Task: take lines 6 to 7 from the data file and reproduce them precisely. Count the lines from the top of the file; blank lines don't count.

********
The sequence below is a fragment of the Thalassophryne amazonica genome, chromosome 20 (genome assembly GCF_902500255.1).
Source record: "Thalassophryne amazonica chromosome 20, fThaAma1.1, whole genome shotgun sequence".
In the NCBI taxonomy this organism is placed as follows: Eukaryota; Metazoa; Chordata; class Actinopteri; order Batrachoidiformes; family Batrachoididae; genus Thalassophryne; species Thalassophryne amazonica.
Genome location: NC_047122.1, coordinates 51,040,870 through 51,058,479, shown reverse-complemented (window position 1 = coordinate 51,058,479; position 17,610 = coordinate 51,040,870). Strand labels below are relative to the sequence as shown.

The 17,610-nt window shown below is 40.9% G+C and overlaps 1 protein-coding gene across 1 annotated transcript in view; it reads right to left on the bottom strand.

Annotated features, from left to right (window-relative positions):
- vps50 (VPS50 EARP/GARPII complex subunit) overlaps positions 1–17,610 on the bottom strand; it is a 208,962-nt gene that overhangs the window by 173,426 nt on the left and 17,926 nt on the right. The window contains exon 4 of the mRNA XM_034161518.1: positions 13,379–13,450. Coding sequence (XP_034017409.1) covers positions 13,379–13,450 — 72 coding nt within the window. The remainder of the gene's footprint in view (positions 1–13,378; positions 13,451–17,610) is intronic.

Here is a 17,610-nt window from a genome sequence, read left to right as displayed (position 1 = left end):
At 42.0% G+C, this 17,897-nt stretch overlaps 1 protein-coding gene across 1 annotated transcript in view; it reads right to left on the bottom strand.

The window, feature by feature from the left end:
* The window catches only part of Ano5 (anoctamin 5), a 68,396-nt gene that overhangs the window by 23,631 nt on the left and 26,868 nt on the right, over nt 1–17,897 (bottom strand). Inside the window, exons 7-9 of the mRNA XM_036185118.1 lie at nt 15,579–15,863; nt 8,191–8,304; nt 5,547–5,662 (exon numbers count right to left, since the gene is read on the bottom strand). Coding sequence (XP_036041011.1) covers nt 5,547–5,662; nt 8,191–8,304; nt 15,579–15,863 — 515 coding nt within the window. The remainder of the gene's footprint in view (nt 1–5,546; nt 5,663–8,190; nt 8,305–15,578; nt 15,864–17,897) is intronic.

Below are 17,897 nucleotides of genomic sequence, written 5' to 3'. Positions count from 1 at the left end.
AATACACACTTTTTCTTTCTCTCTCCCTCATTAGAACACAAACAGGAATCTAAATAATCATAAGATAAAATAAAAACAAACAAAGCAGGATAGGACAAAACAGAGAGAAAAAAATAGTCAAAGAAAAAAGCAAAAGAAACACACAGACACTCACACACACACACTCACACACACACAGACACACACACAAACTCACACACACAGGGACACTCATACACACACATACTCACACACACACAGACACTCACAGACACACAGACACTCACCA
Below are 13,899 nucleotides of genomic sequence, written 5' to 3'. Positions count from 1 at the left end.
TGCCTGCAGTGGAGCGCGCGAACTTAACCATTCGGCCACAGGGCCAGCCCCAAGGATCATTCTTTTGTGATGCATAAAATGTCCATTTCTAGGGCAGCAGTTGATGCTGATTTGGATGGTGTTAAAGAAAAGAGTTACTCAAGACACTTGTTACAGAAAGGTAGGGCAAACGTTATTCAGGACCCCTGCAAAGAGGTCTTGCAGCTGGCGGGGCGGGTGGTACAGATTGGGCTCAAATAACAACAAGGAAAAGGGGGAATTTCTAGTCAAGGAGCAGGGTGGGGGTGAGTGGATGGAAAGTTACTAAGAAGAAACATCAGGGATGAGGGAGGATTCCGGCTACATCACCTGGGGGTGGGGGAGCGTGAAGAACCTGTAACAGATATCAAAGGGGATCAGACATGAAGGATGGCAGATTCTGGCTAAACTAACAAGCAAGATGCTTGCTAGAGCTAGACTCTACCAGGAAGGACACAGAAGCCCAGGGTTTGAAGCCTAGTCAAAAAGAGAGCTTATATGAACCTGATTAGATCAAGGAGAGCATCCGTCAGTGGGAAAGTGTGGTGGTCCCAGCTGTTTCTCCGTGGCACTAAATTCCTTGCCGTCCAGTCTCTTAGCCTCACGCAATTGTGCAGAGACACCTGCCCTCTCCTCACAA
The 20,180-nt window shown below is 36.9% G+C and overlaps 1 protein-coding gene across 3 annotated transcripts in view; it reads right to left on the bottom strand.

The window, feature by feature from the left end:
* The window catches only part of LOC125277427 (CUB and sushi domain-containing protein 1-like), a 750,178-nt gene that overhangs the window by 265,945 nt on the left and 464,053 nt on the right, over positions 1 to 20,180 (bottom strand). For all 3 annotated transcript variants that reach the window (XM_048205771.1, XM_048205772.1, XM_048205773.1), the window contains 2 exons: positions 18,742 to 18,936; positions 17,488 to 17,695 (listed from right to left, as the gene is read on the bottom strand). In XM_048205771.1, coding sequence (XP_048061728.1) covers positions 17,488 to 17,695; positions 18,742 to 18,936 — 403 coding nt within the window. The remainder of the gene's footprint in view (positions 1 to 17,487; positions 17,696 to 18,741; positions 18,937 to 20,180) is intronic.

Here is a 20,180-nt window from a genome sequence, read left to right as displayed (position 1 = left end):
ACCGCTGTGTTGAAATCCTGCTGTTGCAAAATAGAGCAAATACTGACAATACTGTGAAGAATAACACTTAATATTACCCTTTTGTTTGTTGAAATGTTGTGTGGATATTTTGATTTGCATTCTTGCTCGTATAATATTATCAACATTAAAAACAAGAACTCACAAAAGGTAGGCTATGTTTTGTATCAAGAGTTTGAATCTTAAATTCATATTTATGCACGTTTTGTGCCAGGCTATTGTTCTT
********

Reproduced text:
Annotated features, from left to right (window-relative positions):
- vps50 (VPS50 EARP/GARPII complex subunit) overlaps positions 1–17,610 on the bottom strand; it is a 208,962-nt gene that overhangs the window by 173,426 nt on the left and 17,926 nt on the right. The window contains exon 4 of the mRNA XM_034161518.1: positions 13,379–13,450. Coding sequence (XP_034017409.1) covers positions 13,379–13,450 — 72 coding nt within the window. The remainder of the gene's footprint in view (positions 1–13,378; positions 13,451–17,610) is intronic.